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Hot ingredient: Sumac

Commonly used in Middle Eastern cooking, sumac is suddenly the spice du jour. Find it in the supermarket as part of the za'atar spice blend. What's more, it helps digestion, so eat up!

Photo by Michael Brauner/Stockfood

Photo by Michael Brauner/Stockfood

All across the country you’ll notice sumac trees blooming with their fuzzy red berry-like fruit. When dried and ground up, the fruit becomes a lemony-tart brick-coloured seasoning.

Cafe Munir

Cafe Munir

Cafe Munir, Seattle, 2408 N.W. 80th Street

From easy-dipping hummus and labne (strained yogurt) to stellar roast chicken marinated in lemony sumac and served on soft warm flatbread, chef Rajah Gargour brings the look and flavours of Lebanon to this quaint Seattle outpost. Local celebrity chef Tom Douglas says the restaurant also serves some of the best falafel in town.

The Alembic

The Alembic

The Alembic, San Francisco, 1725 Haight Street

This resto-bar serves great pre-Prohibition-era and new-wave cocktails with snacks to match. It’s found a perfect pairing in crispy sumac-dusted potato chips with garlic-lemon yogurt and za’atar, washed down with a Southern Exposure — gin, fresh celery juice, mint, lime and a sprinkling of sugar.

The Green Panther

The Green Panther

The Green Panther, Montreal, 66 Rue St-Viateur O.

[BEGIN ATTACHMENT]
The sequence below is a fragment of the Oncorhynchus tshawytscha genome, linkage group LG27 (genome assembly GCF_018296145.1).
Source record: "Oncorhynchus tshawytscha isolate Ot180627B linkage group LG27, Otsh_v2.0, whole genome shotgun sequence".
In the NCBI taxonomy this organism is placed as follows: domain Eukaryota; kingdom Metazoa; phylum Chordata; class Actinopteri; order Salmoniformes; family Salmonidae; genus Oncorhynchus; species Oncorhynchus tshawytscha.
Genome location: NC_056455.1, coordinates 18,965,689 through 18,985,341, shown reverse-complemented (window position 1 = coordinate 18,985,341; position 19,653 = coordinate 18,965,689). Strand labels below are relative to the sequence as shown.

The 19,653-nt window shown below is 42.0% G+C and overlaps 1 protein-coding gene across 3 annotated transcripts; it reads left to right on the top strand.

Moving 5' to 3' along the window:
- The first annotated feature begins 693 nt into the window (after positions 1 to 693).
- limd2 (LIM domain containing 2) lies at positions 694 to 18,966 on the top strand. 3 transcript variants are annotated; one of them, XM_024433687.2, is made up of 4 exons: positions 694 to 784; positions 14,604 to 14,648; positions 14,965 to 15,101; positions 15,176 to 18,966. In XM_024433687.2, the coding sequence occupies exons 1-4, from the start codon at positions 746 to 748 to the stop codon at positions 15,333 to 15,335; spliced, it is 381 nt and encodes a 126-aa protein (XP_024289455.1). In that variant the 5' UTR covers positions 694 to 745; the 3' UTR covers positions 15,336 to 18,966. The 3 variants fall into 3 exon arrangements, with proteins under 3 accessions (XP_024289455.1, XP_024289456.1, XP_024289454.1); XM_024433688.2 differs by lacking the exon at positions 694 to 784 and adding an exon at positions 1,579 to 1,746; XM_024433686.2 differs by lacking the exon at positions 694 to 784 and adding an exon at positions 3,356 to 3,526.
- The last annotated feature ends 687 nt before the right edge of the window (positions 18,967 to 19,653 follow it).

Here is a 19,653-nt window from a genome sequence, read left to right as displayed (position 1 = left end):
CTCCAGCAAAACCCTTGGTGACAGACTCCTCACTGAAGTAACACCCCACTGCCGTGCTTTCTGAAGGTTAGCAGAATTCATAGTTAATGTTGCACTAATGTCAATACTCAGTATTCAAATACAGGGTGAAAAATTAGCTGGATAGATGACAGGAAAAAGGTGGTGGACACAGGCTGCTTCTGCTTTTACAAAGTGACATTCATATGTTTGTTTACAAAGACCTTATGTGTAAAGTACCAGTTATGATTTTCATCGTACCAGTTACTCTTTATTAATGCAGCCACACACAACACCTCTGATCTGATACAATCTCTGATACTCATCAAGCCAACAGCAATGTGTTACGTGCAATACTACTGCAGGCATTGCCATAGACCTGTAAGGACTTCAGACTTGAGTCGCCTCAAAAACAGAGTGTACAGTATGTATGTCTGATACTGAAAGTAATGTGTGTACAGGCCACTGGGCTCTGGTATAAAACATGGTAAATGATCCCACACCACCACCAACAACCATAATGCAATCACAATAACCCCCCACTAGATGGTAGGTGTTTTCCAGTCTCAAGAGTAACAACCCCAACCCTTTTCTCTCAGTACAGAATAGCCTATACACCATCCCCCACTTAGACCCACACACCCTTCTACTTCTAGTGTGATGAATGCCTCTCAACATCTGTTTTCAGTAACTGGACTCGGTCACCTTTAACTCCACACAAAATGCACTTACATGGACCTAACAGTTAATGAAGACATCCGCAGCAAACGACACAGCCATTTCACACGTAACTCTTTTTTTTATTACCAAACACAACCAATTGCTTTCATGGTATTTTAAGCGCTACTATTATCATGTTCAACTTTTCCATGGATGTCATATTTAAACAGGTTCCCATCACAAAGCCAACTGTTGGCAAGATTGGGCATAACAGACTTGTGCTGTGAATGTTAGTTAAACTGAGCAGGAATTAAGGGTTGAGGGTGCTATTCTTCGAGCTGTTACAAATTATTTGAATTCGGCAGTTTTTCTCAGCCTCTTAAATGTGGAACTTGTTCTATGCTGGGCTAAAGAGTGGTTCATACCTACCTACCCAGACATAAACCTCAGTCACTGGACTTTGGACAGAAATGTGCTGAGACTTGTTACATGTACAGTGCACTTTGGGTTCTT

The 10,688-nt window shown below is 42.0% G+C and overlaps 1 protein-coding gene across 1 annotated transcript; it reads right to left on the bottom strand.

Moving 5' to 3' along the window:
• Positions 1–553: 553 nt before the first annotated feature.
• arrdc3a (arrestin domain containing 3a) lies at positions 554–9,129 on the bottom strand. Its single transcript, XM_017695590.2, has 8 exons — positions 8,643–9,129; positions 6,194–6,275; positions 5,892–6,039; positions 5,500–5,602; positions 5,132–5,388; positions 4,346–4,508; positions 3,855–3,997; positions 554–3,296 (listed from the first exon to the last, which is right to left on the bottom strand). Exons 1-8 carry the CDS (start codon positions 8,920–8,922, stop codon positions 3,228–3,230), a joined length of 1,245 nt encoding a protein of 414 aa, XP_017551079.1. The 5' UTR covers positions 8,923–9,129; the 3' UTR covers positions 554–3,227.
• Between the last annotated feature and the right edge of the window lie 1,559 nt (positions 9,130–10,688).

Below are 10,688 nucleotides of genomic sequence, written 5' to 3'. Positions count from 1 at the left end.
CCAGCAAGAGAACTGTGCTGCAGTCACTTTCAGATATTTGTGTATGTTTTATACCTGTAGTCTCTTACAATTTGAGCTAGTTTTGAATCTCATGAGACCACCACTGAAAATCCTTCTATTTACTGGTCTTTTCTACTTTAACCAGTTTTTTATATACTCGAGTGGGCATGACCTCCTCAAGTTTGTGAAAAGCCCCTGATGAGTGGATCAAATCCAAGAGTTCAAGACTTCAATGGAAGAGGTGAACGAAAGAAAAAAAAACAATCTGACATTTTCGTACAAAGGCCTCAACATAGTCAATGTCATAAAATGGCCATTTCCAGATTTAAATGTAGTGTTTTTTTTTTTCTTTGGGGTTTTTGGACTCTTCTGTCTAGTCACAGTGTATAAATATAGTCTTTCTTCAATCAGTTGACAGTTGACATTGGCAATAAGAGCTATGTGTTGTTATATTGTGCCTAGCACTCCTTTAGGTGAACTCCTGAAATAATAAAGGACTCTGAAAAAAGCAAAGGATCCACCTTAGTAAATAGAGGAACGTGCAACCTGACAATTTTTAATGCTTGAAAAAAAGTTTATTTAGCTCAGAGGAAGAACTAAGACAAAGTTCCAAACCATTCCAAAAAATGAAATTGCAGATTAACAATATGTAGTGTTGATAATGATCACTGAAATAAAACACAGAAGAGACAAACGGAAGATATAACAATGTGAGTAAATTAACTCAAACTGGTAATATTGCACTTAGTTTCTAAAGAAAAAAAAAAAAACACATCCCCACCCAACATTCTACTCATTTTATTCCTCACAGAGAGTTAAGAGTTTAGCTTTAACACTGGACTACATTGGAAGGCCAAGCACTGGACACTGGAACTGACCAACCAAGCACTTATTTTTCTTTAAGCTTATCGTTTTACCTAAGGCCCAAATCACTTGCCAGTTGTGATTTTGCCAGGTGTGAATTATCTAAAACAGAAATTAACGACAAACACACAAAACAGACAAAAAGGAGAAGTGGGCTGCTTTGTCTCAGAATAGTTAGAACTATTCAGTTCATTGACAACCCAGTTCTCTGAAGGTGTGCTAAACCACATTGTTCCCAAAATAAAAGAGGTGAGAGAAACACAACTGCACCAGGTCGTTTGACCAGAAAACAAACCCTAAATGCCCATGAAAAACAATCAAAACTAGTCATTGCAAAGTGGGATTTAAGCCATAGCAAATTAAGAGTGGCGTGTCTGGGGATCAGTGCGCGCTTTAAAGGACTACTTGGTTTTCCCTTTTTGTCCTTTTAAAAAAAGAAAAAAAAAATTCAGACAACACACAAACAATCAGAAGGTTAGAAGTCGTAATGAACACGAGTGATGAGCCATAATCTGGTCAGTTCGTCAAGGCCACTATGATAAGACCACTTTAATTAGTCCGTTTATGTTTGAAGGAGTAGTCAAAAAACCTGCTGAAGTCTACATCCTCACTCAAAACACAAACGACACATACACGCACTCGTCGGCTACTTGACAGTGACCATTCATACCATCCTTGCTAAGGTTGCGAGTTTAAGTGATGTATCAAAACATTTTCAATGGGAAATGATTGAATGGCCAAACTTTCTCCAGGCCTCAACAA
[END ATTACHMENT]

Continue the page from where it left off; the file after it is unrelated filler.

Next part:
Vegan, green, local and mostly organic, the Green Panther, says founder Haim Shoham, is all about “good food for the urban jungle.” The Chic Kebab is a healthy meal of tofu kebab with tangy sumac-coated onions, lettuce, carrots, sprouts, tahini and zhug sauce. If you’re doing takeout, the corn-based biodegradable containers will make you feel even better about your lunch choice (or bring your own container and save a dollar).

Marben

Marben

Marben, Toronto, 488 Wellington Street W.

Though this rustic restaurant is known mainly for the meat, executive chef Rob Bragagnolo has created a playful take on beef tartare with his beet tartare tossed with a good dose of sumac and topped with the molecular trickery of an olive “yolk” and a pleasing finishing crunch of salt.

Have you tried sumac?

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Plus, try out our Middle Eastern Crispy Chicken recipe with sumac